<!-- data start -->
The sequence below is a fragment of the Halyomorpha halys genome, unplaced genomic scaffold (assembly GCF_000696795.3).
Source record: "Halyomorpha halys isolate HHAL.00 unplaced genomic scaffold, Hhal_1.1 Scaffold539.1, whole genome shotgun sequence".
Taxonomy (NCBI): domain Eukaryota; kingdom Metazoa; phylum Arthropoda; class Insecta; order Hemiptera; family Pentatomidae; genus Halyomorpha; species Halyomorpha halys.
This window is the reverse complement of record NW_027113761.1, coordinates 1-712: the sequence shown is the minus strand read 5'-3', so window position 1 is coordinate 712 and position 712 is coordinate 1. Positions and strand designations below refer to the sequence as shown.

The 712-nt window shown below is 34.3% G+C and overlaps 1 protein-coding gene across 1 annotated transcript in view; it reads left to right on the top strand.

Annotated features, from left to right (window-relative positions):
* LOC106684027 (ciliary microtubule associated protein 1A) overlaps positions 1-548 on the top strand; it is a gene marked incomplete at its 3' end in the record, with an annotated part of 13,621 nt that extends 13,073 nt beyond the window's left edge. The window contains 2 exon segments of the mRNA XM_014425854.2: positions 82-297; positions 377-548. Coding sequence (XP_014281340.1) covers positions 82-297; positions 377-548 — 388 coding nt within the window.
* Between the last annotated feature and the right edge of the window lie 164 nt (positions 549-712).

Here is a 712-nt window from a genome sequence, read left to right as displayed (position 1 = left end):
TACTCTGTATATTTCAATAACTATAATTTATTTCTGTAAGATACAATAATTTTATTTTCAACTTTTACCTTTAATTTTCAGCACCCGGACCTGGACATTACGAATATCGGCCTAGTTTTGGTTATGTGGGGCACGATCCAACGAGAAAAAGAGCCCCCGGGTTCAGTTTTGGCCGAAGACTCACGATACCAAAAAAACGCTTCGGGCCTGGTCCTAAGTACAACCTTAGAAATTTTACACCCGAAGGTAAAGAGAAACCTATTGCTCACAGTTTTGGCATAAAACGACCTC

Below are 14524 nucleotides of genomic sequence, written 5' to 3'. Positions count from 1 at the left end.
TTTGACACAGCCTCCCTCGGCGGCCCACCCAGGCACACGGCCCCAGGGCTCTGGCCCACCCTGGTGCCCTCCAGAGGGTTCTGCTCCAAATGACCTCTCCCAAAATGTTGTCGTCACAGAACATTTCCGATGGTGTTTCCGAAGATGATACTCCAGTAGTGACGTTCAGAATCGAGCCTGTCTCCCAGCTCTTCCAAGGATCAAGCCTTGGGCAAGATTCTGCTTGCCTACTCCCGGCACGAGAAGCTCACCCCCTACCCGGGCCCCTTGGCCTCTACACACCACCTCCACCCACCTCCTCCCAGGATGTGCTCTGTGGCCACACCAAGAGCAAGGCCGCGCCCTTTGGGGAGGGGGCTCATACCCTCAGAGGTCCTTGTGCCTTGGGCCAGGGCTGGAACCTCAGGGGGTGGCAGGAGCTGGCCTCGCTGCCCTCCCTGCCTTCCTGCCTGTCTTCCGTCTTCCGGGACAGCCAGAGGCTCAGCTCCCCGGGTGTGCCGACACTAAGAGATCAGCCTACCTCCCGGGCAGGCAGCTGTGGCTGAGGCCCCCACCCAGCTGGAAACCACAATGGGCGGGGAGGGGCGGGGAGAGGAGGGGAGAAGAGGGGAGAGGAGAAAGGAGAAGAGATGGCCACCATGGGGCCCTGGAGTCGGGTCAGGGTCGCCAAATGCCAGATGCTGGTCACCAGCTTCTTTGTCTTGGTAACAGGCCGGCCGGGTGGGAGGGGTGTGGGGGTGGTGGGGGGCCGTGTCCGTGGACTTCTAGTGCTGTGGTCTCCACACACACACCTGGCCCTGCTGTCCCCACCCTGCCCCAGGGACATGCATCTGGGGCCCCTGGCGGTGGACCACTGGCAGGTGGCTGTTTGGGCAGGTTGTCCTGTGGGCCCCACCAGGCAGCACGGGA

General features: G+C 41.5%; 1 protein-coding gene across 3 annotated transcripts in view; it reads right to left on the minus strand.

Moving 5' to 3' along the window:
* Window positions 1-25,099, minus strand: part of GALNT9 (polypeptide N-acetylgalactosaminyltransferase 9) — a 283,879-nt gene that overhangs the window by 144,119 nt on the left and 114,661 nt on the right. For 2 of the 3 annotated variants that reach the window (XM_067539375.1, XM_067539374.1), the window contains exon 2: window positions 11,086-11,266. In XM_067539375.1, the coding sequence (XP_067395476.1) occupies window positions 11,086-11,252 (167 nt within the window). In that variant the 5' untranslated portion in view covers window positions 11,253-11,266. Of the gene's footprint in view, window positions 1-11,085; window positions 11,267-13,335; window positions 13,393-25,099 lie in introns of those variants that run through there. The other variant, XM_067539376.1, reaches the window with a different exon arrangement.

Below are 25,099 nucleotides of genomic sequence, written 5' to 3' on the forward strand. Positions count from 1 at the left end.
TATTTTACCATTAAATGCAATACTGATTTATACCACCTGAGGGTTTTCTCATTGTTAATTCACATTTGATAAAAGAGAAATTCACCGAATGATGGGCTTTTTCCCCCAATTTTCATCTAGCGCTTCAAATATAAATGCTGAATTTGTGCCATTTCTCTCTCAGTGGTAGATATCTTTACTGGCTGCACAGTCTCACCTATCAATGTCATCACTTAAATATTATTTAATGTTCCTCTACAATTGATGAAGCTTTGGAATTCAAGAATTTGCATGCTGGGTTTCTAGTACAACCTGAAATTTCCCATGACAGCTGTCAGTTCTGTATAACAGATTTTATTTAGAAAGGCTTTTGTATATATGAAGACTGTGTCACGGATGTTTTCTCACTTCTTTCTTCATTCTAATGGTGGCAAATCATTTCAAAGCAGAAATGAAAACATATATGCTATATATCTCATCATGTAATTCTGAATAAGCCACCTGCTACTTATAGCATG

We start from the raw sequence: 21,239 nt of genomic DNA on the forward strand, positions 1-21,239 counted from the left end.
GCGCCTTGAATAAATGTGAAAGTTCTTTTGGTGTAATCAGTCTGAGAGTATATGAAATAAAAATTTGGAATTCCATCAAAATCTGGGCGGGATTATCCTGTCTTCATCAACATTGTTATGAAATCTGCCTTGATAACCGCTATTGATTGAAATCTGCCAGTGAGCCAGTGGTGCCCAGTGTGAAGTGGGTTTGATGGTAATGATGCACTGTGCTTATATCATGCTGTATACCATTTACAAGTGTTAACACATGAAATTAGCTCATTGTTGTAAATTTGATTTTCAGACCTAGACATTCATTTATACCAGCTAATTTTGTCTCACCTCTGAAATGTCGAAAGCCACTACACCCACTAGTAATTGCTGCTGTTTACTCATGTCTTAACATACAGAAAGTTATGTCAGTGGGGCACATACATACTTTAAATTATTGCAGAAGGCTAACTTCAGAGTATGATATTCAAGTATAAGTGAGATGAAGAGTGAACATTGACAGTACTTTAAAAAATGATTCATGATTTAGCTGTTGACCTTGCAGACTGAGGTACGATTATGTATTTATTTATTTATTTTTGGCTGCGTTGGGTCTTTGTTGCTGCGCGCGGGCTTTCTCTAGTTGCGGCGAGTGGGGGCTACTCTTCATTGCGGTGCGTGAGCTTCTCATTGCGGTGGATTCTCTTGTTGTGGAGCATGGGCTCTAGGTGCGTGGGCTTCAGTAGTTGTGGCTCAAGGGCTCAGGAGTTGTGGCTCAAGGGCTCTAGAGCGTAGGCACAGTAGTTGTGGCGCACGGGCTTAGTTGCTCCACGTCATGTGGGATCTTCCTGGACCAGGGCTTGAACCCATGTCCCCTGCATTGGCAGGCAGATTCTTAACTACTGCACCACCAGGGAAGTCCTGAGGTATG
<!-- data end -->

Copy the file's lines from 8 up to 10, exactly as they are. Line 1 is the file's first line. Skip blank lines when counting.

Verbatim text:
* Between the last annotated feature and the right edge of the window lie 164 nt (positions 549-712).

Here is a 712-nt window from a genome sequence, read left to right as displayed (position 1 = left end):
TACTCTGTATATTTCAATAACTATAATTTATTTCTGTAAGATACAATAATTTTATTTTCAACTTTTACCTTTAATTTTCAGCACCCGGACCTGGACATTACGAATATCGGCCTAGTTTTGGTTATGTGGGGCACGATCCAACGAGAAAAAGAGCCCCCGGGTTCAGTTTTGGCCGAAGACTCACGATACCAAAAAAACGCTTCGGGCCTGGTCCTAAGTACAACCTTAGAAATTTTACACCCGAAGGTAAAGAGAAACCTATTGCTCACAGTTTTGGCATAAAACGACCTC